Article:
It is in the final paragraphs of his speech that the qualities of leadership, absent in today's presidential field, shine the brightest.
"We can do well in this country. We will have difficult times. We've had difficult times in the past. And we will have difficult times in the future. It is not the end of violence; it is not the end of lawlessness; and it's not the end of disorder.
But the vast majority of white people and the vast majority of black people in this country want to live together, want to improve the quality of our life, and want justice for all human beings that abide in our land.
Let us dedicate ourselves to what the Greeks wrote so many years ago: to tame the savageness of man and make gentle the life of this world. Let us dedicate ourselves to that, and say a prayer for our country and for our people."
It would be easy to mistake this article, extolling a speech given by one of the leading symbols of progressivism, as partisan. But what Kennedy displayed in this speech is that political leadership is far different from partisan leadership.
On April 4th, 1968, what was needed in our country was not blame, it was not hatred, it was leadership. Kennedy had a pulpit by which he could make an effort to lead, to heal a nation that in 1968 seemed to be spinning out of control. His recognized the moral responsibility of his position, something Donald Trump fails to do.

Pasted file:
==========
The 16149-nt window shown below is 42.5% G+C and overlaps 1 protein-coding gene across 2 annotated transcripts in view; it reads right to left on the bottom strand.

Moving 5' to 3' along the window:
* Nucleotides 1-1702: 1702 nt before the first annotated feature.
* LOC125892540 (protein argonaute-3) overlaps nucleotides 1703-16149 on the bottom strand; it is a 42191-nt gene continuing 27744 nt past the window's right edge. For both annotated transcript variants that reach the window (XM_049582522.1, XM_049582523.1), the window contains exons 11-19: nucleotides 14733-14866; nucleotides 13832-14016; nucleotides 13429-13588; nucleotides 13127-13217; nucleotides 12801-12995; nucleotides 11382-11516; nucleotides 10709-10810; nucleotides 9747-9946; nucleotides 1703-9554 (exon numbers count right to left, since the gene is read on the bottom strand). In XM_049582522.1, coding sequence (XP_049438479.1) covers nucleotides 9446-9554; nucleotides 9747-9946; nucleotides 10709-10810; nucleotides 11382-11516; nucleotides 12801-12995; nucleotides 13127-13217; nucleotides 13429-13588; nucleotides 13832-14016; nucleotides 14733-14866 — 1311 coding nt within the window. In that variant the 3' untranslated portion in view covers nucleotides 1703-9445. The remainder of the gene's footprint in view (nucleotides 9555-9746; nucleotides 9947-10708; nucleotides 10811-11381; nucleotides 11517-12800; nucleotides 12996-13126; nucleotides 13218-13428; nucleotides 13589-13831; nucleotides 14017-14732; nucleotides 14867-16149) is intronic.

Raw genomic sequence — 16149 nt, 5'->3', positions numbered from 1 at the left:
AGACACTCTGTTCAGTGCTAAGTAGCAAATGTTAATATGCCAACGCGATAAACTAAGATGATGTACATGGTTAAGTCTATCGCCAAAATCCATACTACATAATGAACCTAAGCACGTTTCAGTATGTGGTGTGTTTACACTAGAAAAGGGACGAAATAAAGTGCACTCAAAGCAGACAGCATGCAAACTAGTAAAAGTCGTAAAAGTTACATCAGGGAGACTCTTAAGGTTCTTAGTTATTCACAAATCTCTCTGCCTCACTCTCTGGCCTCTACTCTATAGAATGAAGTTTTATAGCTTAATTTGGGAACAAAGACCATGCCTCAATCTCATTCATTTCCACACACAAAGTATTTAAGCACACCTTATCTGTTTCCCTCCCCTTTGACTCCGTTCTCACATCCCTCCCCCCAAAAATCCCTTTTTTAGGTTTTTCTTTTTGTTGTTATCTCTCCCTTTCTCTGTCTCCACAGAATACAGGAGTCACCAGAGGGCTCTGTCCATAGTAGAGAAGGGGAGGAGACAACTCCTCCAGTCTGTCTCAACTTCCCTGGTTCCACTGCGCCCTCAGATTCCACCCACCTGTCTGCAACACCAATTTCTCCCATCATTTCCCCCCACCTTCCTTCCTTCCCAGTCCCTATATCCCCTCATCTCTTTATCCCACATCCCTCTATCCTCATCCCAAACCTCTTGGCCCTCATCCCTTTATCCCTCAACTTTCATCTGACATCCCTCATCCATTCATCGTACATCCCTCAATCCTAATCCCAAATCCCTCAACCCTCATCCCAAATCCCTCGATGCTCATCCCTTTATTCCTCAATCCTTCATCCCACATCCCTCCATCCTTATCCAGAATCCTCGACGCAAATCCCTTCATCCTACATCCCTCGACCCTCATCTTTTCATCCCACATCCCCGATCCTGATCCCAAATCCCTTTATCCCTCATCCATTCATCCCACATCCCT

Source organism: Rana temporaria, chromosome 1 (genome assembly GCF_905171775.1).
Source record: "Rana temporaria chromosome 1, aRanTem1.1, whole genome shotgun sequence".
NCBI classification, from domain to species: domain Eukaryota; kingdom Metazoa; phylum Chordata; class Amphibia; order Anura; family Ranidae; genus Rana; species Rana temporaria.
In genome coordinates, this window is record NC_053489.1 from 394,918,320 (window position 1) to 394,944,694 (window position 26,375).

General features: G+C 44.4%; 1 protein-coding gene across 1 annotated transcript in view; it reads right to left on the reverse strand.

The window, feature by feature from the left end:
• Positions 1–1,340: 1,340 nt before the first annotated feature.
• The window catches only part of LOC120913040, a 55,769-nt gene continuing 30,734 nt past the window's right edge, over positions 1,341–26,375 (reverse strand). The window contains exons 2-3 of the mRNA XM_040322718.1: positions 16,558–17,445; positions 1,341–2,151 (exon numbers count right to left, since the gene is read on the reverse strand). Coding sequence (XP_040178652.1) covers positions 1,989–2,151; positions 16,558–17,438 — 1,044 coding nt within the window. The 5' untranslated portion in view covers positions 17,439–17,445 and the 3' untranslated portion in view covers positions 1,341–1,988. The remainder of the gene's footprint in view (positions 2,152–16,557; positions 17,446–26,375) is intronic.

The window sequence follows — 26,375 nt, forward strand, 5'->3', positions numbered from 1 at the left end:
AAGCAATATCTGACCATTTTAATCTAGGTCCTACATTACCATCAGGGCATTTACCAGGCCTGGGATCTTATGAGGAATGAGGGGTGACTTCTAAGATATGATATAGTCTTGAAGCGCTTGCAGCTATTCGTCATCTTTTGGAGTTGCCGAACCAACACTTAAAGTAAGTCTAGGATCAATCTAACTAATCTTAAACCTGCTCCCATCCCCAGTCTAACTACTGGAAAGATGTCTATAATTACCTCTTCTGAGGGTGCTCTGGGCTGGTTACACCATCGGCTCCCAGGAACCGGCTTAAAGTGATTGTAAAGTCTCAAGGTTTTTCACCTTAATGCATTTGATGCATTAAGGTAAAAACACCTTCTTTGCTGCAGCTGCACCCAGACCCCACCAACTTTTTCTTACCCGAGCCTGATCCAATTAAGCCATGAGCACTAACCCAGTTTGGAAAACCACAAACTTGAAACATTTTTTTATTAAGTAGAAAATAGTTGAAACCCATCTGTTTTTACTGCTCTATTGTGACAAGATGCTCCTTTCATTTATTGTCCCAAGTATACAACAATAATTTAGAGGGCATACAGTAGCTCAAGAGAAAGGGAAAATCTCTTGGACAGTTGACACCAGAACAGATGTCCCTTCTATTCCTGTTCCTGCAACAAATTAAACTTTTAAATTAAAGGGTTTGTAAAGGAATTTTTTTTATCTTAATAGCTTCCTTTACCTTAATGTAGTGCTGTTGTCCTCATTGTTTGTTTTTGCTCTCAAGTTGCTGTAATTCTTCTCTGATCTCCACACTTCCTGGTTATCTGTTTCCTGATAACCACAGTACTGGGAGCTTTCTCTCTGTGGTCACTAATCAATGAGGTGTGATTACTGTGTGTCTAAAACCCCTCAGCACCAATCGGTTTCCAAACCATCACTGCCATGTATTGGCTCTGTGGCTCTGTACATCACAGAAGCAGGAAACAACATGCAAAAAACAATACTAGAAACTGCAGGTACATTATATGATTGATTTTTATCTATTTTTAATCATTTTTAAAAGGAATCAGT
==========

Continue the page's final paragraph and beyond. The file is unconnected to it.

In using this pulpit, he did not promise the world. In addressing one of the great challenges of the time, he did not promise and end to violence, an end to lawlessness, an end to disorder. He did not promise to turn the tide of society, only that society could turn the tide for itself. He chose his words to lead, not to appeal, something Hillary Clinton fails to do.
He did not blame, he did not villainize, he did not attack. He recognized the universal truth that runs through America: that most Americans, regardless of race, income, or political affiliation, want what is best for our nation. The monumental problems we face as a nation cannot be solved by continually driving away the other side. Real leadership bridges the gap. This is a quality that the current presidential candidates lack.
More than forty years later, the power in Kennedy's words continues to ring. We can do well in this country. The diverse problems we face as a nation may make excellent fodder for partisan candidates, but no candidate will accomplish anything if we do not first accept the responsibilities of leadership. As a nation, as voters, we need to dedicate ourselves to a higher standard of leadership, that does not tolerate fear mongering or hollow campaign promises.
We will not eradicate partisanship, or fringe candidates. We will not eliminate empty shirt politicians or hollow campaign rhetoric. But our better angels have not ceased to exist, and we deserve candidates that represent them.